Federal Land Management Not a Good Deal for Americans

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By near­ly all accounts, our fed­er­al lands are in trou­ble, both in terms of fis­cal per­for­mance and envi­ron­men­tal stew­ard­ship.” That was an asser­tion made ear­li­er this month in a study released by the Prop­er­ty and Envi­ron­ment Research Cen­ter (PERC). The study focused on the dif­fer­ence between state-man­aged pub­lic lands and fed­er­al­ly man­aged pub­lic lands. The fed­er­al gov­ern­ment is ill-suit­ed to man­age vast amounts of land in the West. Short of pri­vate own­er­ship, state and local gov­ern­ments are best suit­ed for the task.

Fed­er­al Land Own­er­ship. The fed­er­al gov­ern­ment is the largest land own­er in the Unit­ed States, own­ing rough­ly 640 mil­lion acres, about 28 per­cent of the coun­try. The fed­er­al gov­ern­ment owns near­ly half of the land west of the Rock­ies, and rough­ly 81 per­cent of Neva­da alone. How­ev­er, east of the Rock­ies, the fed­er­al gov­ern­ment owns an aver­age of only 5 per­cent of the land in each state. Such a high lev­el of fed­er­al own­er­ship of land in West­ern states has led to con­tro­ver­sy over own­er­ship and man­age­ment of pub­lic lands.

West­ern states have con­sid­ered res­o­lu­tions request­ing that the fed­er­al gov­ern­ment trans­fer title of much of the pub­lic land held with­in their bor­ders. Utah, for exam­ple has passed leg­is­la­tion that “requires the Unit­ed States to extin­guish title to pub­lic lands and trans­fer title to those pub­lic lands to the state.” Sev­er­al oth­er states such as New Mex­i­co, Mon­tana, and Wyoming have passed leg­is­la­tion to study the trans­fer of cer­tain pub­lic lands from fed­er­al to state agen­cies. These trans­fers gen­er­al­ly exclude pub­lic land such as nation­al parks, nation­al mon­u­ments, and trib­al lands.

PERC’s Find­ings. PERC con­duct­ed its study by com­par­ing rev­enues and expen­di­tures for the man­age­ment of fed­er­al land and state trust land in New Mex­i­co, Ari­zona, Ida­ho, and Mon­tana. State trust lands are the most com­mon form of state-owned lands in the West. State trust lands were cre­at­ed by land grants made to the states by the fed­er­al gov­ern­ment and are used for the ben­e­fit of pub­lic insti­tu­tions, like schools. The lands gen­er­ate rev­enue through uses rang­ing from tim­ber and graz­ing to min­er­al extrac­tion. The study looked at two fed­er­al agen­cies that man­age pub­lic land: the Bureau of Land Man­age­ment (BLM) and the Unit­ed States For­est Ser­vice (USFS). Accord­ing to the study,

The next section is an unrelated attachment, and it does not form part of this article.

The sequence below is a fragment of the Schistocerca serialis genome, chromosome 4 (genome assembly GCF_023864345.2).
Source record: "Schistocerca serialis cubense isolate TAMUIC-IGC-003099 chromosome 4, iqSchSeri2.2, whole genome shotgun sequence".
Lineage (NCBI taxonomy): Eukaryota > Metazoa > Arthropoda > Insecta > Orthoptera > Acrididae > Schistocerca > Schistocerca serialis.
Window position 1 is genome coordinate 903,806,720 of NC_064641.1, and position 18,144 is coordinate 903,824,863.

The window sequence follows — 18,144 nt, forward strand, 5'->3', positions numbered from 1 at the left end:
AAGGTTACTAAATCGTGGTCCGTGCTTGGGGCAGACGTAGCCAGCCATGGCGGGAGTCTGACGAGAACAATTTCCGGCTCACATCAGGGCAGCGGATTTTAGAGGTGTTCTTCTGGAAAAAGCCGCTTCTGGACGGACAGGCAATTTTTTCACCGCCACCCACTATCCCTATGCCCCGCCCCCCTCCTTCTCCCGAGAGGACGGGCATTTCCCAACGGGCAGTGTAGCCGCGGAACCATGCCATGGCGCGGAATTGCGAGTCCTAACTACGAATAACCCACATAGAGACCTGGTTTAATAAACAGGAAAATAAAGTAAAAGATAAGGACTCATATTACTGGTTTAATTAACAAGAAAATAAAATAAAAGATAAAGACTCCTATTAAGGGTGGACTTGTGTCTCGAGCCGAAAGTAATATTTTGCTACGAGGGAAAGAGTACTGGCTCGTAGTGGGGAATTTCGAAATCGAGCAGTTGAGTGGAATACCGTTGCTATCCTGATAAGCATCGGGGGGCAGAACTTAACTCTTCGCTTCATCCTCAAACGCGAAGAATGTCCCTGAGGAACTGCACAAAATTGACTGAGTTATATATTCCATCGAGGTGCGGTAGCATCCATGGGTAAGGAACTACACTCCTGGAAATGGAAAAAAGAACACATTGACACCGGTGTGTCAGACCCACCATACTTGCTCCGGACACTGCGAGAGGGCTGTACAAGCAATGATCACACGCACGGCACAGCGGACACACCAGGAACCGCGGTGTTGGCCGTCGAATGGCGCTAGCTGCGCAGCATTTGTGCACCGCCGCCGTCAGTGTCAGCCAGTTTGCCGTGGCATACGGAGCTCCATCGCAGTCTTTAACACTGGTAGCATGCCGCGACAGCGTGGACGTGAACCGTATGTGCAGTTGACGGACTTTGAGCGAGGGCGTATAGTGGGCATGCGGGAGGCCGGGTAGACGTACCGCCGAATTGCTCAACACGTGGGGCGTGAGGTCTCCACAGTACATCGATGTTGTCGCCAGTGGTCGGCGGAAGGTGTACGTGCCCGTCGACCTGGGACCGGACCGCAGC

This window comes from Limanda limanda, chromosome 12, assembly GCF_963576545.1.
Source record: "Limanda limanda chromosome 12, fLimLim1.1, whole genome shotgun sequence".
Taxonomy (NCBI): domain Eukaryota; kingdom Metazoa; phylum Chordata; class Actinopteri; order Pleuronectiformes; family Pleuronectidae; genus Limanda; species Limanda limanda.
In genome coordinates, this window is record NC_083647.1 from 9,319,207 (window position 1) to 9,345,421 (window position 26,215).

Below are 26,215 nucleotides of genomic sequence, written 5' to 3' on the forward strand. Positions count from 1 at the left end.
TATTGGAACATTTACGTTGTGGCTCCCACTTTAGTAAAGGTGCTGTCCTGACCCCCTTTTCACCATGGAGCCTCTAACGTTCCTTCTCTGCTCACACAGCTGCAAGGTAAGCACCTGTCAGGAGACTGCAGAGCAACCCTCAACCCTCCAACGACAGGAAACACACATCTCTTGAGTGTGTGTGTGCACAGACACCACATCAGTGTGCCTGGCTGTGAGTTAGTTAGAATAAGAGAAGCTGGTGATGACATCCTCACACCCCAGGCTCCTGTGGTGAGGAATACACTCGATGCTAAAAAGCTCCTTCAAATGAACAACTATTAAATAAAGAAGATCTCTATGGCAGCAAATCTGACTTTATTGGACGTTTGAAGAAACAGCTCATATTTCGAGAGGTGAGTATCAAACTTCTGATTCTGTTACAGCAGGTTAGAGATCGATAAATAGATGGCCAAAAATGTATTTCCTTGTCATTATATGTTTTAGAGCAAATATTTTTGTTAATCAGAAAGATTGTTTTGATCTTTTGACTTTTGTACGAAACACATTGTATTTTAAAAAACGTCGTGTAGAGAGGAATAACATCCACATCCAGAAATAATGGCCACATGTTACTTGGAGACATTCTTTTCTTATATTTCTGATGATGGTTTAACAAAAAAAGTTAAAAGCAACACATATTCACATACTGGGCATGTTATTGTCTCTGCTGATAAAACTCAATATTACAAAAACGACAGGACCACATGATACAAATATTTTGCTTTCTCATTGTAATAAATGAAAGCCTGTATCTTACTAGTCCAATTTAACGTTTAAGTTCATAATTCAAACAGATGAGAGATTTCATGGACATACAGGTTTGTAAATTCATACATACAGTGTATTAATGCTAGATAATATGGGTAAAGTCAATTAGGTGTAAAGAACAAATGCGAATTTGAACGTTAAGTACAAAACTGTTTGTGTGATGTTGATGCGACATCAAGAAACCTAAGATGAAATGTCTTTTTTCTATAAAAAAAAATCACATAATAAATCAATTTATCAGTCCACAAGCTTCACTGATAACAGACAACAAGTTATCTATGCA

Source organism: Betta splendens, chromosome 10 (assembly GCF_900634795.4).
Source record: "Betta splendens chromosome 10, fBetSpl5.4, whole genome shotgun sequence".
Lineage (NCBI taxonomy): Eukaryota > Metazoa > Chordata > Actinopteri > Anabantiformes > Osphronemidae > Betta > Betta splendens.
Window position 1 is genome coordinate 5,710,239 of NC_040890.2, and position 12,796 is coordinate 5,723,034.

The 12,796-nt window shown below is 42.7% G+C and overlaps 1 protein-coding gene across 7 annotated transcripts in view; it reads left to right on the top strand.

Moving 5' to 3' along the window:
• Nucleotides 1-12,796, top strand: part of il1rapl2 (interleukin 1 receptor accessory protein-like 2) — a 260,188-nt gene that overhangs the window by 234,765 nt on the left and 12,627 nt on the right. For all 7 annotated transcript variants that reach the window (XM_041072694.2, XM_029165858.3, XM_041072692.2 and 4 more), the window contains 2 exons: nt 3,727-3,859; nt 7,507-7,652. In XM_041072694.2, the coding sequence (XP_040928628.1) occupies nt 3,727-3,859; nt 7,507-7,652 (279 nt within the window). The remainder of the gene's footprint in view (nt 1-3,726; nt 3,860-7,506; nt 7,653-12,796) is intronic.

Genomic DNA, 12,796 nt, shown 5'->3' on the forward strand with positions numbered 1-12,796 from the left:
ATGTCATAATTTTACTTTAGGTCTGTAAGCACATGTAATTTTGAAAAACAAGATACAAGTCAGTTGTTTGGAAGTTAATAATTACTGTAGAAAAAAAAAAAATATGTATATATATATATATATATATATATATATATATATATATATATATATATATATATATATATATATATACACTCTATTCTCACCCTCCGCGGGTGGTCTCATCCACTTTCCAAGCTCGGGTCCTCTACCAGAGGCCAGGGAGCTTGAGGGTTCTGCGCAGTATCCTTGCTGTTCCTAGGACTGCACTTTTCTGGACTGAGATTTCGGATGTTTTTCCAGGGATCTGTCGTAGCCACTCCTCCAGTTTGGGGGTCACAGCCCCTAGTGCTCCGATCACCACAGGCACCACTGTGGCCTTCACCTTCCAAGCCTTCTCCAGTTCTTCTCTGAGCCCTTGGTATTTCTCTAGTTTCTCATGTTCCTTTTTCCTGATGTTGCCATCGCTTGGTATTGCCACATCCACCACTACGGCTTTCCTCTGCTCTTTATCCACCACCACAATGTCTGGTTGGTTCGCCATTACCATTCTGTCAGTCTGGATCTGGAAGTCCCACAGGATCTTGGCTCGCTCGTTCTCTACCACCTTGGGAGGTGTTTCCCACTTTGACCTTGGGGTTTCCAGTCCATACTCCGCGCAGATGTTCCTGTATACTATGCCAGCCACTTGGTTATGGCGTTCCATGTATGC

• The fed­er­al gov­ern­ment los­es mon­ey man­ag­ing valu­able nat­ur­al resources on fed­er­al lands, while states gen­er­ate sig­nif­i­cant finan­cial returns from state trust lands.”
  • The states exam­ined in this study earn an aver­age of $14.51 for every dol­lar spent on state trust land man­age­ment. The U.S. For­est Ser­vice and Bureau of Land Man­age­ment gen­er­ate only 73 cents in return for every dol­lar spent on fed­er­al land management.”
  • On aver­age, states gen­er­ate more rev­enue per dol­lar spent than the fed­er­al gov­ern­ment on a vari­ety of land man­age­ment activ­i­ties, includ­ing tim­ber, graz­ing, min­er­als, and recre­ation.” For exam­ple, New Mex­i­co receives $12.78 of rev­enue per dol­lar spent on admin­is­ter­ing graz­ing fees, where­as the USFS and BLM receive $0.10 and $0.14, respectively.
  • These out­comes are the result of the dif­fer­ent statu­to­ry, reg­u­la­to­ry, and admin­is­tra­tive frame­works that gov­ern state and fed­er­al lands. States have a fidu­cia­ry respon­si­bil­i­ty to gen­er­ate rev­enues from state trust lands, while fed­er­al land agen­cies face over­lap­ping and con­flict­ing reg­u­la­tions and often lack a clear mandate.”

The PERC study calls into ques­tion the abil­i­ty of fed­er­al gov­ern­ment agen­cies to man­age pub­lic lands in the west and sup­ports states’ abil­i­ty to man­age those lands. As The Her­itage Foundation’s Nick Loris and Katie Tubb note, “States are already well posi­tioned to help make a tran­si­tion to bet­ter man­age­ment of these resources.” States are best suit­ed to man­age these pub­lic lands due to their vest­ed inter­est in see­ing the lands pro­duce rev­enue and are also held respon­si­ble for achiev­ing that objective.